- The Washington Times - Wednesday, September 30, 2009

DETROIT | The Detroit Tigers were down after absorbing a difficult loss in the opener of their critical day-night doubleheader against the Minnesota Twins.

Their ace took over from there.

Justin Verlander kept the Tigers on top in the AL Central, pitching eight innings in a 6-5 victory Tuesday night that restored their two-game lead over the scrappy Twins.

“After the first game, this win was huge,” Verlander said.

Indeed.

It wasn’t easy, but it never is against the pesky Twins.

“They showed why they’re so good,” Detroit manager Jim Leyland said.

Minnesota briefly pulled within one game of the Tigers when it won the opener 3-2 in 10 innings. Brandon Lyon (6-5) set up Orlando Cabrera’s go-ahead single with a pair of wild pitches.

If the Tigers can beat the Twins at home Wednesday and Thursday, they’ll win their first division title since 1987.

If Detroit doesn’t take the next two games of the series, the AL Central won’t be decided until the weekend — or early next week — with each team closing the regular season with a three-game set.

Minnesota has clinched the season series and would host the tiebreaker if one is necessary, likely Tuesday because Brett Favre and the Vikings are playing Green Bay on Monday night at the Metrodome.

“This is playoff baseball — we just got started a little early this year,” Minnesota manager Ron Gardenhire said between games.

The intensity of the day, with the crowd focused on every pitch, certainly had the feel of October baseball.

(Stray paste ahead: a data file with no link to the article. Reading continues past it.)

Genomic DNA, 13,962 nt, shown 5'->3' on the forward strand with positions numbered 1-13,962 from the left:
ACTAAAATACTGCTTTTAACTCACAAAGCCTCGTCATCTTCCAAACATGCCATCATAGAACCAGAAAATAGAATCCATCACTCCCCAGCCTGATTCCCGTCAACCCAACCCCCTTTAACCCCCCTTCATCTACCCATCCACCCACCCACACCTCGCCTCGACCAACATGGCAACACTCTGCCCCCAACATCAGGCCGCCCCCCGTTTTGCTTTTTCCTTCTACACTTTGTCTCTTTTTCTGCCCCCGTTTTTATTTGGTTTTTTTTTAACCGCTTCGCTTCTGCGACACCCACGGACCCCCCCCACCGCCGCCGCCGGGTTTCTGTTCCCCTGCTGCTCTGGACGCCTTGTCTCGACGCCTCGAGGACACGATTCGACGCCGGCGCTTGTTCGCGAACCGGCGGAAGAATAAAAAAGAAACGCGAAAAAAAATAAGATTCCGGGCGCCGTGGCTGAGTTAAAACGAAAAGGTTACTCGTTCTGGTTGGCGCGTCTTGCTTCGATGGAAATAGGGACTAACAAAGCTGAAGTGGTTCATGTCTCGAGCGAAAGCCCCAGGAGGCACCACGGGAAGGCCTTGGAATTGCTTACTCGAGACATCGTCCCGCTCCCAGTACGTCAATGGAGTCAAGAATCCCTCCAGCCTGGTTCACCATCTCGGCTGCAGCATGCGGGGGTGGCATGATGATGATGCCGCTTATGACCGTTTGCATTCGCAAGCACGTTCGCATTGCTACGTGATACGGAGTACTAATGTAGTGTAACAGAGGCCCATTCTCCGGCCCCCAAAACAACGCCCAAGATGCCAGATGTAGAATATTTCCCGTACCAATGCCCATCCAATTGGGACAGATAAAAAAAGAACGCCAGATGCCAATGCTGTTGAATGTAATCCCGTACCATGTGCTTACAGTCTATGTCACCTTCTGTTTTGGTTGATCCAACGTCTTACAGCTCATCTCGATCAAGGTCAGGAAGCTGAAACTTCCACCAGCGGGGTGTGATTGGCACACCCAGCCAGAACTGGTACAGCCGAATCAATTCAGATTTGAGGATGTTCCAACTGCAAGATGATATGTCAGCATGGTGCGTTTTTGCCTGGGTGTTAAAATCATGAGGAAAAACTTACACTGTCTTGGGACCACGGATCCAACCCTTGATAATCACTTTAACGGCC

Verlander (18-9) struck out eight, giving him a major league-best 264 this season, and allowed four runs and eight hits on a season-high 129 pitches. Fernando Rodney pitched the ninth for his 36th save in 37 chances, overcoming shaky defense that allowed Minnesota to pull within a run.

Brian Duensing (5-2) gave up five runs over 4 2/3 innings in his ninth career start for the Twins, who had a chance at least to tie the game in the eighth and ninth.

Delmon Young started the Minnesota ninth with an infield single that was misplayed by second baseman Placido Polanco. Rodney retired the next two batters, and Nick Punto followed with a fly ball to center that Curtis Granderson misjudged, allowing it to go over his head and helping the Twins pull within a run.

“You’re looking for a break, and we got one there,” Gardenhire said.

Rodney then got Denard Span to hit a game-ending fly to left.

So Detroit finished the day in the same position it was at the start of the doubleheader, delighting the crowd of 30,240.

“I thought both teams put on a good show for the fans for this time of year in a pennant race,” Leyland said.

Gardenhire agreed.

“If you didn’t enjoy today with these two games, you aren’t much of a baseball fan,” Gardenhire said.

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